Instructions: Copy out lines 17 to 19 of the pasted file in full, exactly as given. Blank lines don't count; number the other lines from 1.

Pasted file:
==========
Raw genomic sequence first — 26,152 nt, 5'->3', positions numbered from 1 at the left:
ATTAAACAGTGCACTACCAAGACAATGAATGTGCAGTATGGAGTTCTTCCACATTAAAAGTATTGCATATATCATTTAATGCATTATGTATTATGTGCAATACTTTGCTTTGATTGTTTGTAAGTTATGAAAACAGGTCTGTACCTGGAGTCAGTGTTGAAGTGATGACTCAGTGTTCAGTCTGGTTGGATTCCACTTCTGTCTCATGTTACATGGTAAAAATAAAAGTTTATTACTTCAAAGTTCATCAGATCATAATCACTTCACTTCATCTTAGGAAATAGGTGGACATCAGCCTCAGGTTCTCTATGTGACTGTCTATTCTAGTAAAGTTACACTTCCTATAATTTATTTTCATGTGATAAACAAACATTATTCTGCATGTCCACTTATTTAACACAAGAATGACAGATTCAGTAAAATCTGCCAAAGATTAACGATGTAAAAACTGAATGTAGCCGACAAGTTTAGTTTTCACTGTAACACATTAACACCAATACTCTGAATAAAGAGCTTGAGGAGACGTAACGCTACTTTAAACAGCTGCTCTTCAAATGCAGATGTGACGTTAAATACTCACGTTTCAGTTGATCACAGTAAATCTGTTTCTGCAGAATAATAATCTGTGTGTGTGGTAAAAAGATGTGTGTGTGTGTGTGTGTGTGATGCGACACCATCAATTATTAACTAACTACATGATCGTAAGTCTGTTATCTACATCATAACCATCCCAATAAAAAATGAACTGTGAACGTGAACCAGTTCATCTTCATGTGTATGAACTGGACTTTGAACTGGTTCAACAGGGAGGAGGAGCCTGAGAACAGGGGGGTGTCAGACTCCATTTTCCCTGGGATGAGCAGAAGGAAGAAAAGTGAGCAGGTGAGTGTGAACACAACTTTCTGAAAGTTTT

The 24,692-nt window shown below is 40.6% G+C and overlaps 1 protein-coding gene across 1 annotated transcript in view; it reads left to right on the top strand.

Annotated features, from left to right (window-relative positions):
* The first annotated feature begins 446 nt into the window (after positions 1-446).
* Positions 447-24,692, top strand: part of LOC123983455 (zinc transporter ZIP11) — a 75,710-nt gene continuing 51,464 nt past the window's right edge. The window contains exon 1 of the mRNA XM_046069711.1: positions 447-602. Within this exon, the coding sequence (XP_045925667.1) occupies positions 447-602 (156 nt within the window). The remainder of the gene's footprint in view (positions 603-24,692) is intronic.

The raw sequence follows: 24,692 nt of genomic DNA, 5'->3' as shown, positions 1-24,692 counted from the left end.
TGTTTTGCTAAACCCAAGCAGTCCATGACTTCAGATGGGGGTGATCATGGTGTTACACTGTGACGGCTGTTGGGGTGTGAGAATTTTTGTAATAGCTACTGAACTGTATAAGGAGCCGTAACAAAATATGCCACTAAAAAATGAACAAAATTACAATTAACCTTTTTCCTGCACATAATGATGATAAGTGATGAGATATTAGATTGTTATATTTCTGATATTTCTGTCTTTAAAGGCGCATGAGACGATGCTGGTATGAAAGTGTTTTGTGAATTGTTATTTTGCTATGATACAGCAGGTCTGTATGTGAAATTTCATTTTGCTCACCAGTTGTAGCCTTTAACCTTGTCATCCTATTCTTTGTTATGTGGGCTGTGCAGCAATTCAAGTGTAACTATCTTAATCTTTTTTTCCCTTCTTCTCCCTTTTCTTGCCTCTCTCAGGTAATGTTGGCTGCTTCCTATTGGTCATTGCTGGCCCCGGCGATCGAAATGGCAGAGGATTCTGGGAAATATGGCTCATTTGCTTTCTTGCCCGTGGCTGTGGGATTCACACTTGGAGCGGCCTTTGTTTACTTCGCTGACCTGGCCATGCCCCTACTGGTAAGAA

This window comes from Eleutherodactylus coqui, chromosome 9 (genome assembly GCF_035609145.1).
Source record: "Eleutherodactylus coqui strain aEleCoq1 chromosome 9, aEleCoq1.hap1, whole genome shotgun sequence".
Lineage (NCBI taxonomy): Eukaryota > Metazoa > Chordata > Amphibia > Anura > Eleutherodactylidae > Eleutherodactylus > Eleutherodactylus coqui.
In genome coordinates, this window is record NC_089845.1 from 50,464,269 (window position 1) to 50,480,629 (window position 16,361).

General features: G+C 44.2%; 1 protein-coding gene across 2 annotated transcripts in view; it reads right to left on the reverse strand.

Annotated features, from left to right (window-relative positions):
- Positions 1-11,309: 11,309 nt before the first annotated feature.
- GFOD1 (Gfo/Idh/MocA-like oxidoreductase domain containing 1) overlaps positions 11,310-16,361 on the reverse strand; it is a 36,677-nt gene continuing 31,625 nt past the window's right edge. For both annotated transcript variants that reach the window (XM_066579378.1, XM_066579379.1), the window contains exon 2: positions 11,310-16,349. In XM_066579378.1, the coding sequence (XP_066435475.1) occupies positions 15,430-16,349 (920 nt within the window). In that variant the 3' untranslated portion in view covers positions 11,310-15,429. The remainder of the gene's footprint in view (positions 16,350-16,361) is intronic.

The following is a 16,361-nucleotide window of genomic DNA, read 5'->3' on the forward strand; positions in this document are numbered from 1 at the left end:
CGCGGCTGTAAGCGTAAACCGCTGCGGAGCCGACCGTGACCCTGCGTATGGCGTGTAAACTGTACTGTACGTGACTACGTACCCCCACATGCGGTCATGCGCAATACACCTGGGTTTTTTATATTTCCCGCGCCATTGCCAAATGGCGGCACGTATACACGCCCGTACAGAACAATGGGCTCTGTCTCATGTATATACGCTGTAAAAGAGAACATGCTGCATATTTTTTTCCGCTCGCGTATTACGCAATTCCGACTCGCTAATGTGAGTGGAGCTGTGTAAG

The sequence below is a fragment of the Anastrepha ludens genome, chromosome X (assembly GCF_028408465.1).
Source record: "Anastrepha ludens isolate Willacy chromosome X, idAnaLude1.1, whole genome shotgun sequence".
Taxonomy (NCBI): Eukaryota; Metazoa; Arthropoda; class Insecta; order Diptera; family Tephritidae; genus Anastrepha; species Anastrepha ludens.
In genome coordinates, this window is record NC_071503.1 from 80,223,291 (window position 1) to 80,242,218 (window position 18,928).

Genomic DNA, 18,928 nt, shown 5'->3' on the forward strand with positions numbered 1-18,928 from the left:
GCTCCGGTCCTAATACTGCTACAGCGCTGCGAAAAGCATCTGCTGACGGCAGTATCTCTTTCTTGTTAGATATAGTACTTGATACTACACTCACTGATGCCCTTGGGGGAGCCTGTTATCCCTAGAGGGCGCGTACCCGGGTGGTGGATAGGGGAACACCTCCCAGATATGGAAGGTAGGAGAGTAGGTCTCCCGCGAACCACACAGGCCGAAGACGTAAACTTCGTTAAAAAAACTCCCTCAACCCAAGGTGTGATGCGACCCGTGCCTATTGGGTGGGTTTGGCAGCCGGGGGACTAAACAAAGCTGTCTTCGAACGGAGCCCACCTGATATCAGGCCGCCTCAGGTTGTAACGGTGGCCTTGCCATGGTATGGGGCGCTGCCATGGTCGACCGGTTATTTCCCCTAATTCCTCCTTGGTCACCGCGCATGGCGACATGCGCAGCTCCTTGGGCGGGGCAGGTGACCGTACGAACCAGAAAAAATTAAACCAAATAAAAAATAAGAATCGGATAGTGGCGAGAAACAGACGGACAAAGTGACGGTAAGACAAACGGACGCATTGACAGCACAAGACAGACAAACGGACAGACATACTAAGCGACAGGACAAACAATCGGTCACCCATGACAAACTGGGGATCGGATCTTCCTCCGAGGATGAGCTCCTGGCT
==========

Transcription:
The following is a 16,361-nucleotide window of genomic DNA, read 5'->3' on the forward strand; positions in this document are numbered from 1 at the left end:
CGCGGCTGTAAGCGTAAACCGCTGCGGAGCCGACCGTGACCCTGCGTATGGCGTGTAAACTGTACTGTACGTGACTACGTACCCCCACATGCGGTCATGCGCAATACACCTGGGTTTTTTATATTTCCCGCGCCATTGCCAAATGGCGGCACGTATACACGCCCGTACAGAACAATGGGCTCTGTCTCATGTATATACGCTGTAAAAGAGAACATGCTGCATATTTTTTTCCGCTCGCGTATTACGCAATTCCGACTCGCTAATGTGAGTGGAGCTGTGTAAG

The sequence below is a fragment of the Anastrepha ludens genome, chromosome X (assembly GCF_028408465.1).